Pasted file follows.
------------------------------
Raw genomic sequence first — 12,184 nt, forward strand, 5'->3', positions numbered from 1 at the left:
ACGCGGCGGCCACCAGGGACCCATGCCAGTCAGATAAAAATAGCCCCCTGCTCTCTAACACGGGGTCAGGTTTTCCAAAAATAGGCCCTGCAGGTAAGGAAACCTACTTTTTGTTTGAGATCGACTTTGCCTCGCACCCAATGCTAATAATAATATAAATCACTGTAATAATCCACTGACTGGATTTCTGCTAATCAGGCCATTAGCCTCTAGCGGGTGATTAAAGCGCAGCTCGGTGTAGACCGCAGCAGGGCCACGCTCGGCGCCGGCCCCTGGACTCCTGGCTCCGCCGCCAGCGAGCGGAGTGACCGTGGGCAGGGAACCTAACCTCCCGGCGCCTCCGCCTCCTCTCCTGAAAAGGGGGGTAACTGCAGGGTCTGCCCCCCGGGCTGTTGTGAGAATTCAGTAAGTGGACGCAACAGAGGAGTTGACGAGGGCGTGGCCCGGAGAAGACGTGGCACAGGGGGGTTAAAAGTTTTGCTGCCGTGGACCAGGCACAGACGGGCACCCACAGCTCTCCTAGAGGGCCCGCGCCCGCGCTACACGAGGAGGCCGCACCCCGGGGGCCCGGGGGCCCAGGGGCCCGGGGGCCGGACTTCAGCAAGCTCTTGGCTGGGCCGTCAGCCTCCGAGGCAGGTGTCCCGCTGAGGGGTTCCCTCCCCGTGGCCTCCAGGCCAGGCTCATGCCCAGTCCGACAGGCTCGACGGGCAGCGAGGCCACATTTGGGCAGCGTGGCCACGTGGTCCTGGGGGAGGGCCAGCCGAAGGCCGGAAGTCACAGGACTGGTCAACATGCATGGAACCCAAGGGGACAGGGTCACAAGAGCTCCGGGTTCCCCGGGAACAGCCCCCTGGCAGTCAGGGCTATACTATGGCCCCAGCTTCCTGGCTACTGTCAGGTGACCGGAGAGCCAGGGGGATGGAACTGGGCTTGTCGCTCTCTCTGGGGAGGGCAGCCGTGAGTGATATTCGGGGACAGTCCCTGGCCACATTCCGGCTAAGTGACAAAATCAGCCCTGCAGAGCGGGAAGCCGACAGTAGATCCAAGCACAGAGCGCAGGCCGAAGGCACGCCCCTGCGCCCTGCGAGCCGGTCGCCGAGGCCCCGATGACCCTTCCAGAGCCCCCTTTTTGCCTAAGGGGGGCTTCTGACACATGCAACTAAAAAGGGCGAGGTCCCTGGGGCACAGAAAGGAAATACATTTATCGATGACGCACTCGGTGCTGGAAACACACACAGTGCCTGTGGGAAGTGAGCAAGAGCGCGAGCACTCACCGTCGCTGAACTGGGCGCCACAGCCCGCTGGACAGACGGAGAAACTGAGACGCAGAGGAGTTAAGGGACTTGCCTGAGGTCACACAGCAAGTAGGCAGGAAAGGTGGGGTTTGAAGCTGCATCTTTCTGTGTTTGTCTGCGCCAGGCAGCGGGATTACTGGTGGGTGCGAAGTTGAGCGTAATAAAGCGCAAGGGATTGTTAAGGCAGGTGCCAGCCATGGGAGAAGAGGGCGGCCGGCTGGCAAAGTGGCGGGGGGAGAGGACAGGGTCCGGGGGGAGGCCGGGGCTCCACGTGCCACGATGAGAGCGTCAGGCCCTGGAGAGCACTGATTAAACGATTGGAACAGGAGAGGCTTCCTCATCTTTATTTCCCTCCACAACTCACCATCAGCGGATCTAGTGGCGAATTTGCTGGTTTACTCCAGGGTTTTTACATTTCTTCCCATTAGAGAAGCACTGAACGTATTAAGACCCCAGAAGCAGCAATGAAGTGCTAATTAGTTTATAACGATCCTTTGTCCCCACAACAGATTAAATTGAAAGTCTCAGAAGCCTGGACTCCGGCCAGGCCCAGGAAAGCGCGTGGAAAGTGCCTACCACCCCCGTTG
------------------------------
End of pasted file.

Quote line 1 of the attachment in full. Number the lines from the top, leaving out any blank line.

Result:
Raw genomic sequence first — 12,184 nt, forward strand, 5'->3', positions numbered from 1 at the left: